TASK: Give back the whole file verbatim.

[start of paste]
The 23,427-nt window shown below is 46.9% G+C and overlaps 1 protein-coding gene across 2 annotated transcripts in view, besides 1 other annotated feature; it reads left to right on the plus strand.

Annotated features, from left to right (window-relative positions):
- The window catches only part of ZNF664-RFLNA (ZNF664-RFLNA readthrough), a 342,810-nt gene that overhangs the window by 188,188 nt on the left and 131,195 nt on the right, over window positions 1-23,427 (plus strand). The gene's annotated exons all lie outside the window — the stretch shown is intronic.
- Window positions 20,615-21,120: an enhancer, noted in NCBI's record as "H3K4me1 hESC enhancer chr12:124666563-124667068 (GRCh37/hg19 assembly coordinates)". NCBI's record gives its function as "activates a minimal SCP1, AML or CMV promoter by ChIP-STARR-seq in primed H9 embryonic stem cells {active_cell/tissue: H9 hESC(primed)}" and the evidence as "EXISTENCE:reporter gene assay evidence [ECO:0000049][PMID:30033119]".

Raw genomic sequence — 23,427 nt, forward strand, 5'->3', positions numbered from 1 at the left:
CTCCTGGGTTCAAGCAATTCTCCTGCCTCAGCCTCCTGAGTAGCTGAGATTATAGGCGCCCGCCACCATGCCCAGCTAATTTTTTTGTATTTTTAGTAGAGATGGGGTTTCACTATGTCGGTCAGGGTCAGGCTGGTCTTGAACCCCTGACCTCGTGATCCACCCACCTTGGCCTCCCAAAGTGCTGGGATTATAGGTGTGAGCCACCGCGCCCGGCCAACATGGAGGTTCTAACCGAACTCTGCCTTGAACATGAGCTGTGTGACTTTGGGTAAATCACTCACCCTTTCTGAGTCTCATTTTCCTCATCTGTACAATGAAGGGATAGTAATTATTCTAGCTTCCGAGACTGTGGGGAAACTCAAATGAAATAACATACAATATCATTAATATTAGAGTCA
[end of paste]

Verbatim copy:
The 23,427-nt window shown below is 46.9% G+C and overlaps 1 protein-coding gene across 2 annotated transcripts in view, besides 1 other annotated feature; it reads left to right on the plus strand.

Annotated features, from left to right (window-relative positions):
- The window catches only part of ZNF664-RFLNA (ZNF664-RFLNA readthrough), a 342,810-nt gene that overhangs the window by 188,188 nt on the left and 131,195 nt on the right, over window positions 1-23,427 (plus strand). The gene's annotated exons all lie outside the window — the stretch shown is intronic.
- Window positions 20,615-21,120: an enhancer, noted in NCBI's record as "H3K4me1 hESC enhancer chr12:124666563-124667068 (GRCh37/hg19 assembly coordinates)". NCBI's record gives its function as "activates a minimal SCP1, AML or CMV promoter by ChIP-STARR-seq in primed H9 embryonic stem cells {active_cell/tissue: H9 hESC(primed)}" and the evidence as "EXISTENCE:reporter gene assay evidence [ECO:0000049][PMID:30033119]".

Raw genomic sequence — 23,427 nt, forward strand, 5'->3', positions numbered from 1 at the left:
CTCCTGGGTTCAAGCAATTCTCCTGCCTCAGCCTCCTGAGTAGCTGAGATTATAGGCGCCCGCCACCATGCCCAGCTAATTTTTTTGTATTTTTAGTAGAGATGGGGTTTCACTATGTCGGTCAGGGTCAGGCTGGTCTTGAACCCCTGACCTCGTGATCCACCCACCTTGGCCTCCCAAAGTGCTGGGATTATAGGTGTGAGCCACCGCGCCCGGCCAACATGGAGGTTCTAACCGAACTCTGCCTTGAACATGAGCTGTGTGACTTTGGGTAAATCACTCACCCTTTCTGAGTCTCATTTTCCTCATCTGTACAATGAAGGGATAGTAATTATTCTAGCTTCCGAGACTGTGGGGAAACTCAAATGAAATAACATACAATATCATTAATATTAGAGTCA